Friday, March 14, 2008


(PICTURE: Behind these guys were 1,000 more people on bikes. Better pictures next week when my camera battery isn't dead)

After six weeks of backpacking, and twenty years of having an unexplainable obsession with the country, I've finally stepped foot in Vietnam--and I already love it! I have a countless amount of first impressions which I'll try and quickly rattle off since I've got to go catch a bus to Cambodia (Yes, I'm already leaving the country). So, here's my quick list:

1. #1 isn't about the country but about my Vietnamese best friend Hien. She's amazing. She was waiting at the arrival exit with a 8x10 welcome sign for me. She choose a strong font with a nice backdrop shading which really showed she put some thought into it. We gave each other a big hug and I quickly realized that I was going to feel quite tall in this country--she came up to about the start of my totally awesome, perfectly crafted pectoral muscles. Hien told me that for now on she was going to walk on the sidewalk and I was going to walk on the street to give her a few more inches. However, there's no freaking way I'm walking on the street! Thus point #2...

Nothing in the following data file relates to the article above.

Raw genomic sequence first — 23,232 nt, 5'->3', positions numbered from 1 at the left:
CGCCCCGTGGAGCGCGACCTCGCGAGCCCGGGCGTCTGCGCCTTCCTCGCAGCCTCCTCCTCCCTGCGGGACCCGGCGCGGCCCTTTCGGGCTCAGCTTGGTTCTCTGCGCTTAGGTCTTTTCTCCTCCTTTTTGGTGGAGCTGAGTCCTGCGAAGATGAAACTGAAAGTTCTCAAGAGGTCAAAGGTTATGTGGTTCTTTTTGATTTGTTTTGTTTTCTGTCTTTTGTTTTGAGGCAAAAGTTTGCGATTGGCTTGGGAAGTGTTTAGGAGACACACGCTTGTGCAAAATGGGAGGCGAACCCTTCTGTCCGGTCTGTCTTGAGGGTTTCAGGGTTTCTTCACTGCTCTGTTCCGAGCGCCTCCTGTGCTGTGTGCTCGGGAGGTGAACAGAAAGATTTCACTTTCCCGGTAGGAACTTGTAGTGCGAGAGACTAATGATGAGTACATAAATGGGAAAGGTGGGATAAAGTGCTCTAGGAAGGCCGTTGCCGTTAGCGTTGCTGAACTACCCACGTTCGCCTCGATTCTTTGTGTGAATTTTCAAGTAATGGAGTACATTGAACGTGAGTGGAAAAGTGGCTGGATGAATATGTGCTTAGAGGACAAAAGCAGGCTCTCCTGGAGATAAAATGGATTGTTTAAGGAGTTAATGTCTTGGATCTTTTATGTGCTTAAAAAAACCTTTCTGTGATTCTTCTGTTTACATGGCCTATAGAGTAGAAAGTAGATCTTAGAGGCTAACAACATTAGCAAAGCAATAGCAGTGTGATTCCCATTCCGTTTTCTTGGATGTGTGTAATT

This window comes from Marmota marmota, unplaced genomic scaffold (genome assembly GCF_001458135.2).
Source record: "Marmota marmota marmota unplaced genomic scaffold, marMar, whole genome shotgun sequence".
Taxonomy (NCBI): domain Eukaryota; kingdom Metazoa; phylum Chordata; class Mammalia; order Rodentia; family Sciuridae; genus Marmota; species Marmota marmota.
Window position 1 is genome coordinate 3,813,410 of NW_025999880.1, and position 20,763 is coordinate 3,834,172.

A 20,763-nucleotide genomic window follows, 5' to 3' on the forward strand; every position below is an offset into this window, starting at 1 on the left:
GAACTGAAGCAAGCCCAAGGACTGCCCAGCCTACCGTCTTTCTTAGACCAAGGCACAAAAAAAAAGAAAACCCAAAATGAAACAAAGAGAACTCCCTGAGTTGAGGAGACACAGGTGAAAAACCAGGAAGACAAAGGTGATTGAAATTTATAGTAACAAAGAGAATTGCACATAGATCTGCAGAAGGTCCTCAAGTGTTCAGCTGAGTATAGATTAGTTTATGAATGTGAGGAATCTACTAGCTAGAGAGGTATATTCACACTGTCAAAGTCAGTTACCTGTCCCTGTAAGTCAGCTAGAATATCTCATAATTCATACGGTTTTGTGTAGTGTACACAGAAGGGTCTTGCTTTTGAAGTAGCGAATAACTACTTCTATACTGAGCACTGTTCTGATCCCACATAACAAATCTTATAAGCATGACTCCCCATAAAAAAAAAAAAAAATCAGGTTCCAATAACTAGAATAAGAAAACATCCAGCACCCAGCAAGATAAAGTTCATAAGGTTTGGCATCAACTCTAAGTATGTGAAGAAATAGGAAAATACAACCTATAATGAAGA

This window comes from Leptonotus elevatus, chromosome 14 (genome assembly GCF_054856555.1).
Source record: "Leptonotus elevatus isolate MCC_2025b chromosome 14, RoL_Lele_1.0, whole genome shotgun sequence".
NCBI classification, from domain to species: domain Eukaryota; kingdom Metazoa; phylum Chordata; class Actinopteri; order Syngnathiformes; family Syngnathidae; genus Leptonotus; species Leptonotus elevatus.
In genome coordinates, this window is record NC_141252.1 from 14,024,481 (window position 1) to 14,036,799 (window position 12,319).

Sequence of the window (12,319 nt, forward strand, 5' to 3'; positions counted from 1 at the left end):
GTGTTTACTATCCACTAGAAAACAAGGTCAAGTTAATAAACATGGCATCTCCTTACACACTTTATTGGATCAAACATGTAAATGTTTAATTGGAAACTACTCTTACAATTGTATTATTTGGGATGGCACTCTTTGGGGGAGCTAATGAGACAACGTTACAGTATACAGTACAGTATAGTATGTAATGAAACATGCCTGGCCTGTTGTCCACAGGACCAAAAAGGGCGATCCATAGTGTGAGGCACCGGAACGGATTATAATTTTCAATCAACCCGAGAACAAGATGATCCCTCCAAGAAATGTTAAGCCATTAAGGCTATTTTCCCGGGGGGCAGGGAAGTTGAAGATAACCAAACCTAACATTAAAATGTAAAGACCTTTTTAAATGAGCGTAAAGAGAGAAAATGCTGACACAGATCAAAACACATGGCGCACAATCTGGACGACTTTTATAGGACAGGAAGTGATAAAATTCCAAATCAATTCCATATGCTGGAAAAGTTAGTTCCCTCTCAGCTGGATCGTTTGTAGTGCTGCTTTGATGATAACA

2. Every person I told that I was going to Vietnam warned me that crossing the street was absolute madness. Jeff Aidekman, hearts player extraordinare, was the first person to give me the tip: "Don't hesitate."  Well, the warnings about the traffic were not exaggerated. In fact, you can't exaggerate what it is like to cross the street. There are literally hundreds of motorbikes flying down the street at you at any given time. They form what appears to be an impenetrable wall. But they aren't just on the street, sometimes they are flying at you on the sidewalk. And they aren't necessarily going in the right direction. I was on a one way street and was nearly run over by a family of four zooming against traffic. It's crazy! I mean IT IS CRAZY! I can't stop giggling every time I need to get from one side of the street to another. It must be some weird psychological defense that has come loose inside of me.  Ryan, the other student taking the TEFL course, said it best, "You have to throw away everything you were taught as a kid when crossing the street in order to make it here." He also added, "Just don't look when you cross the street and you'll be fine."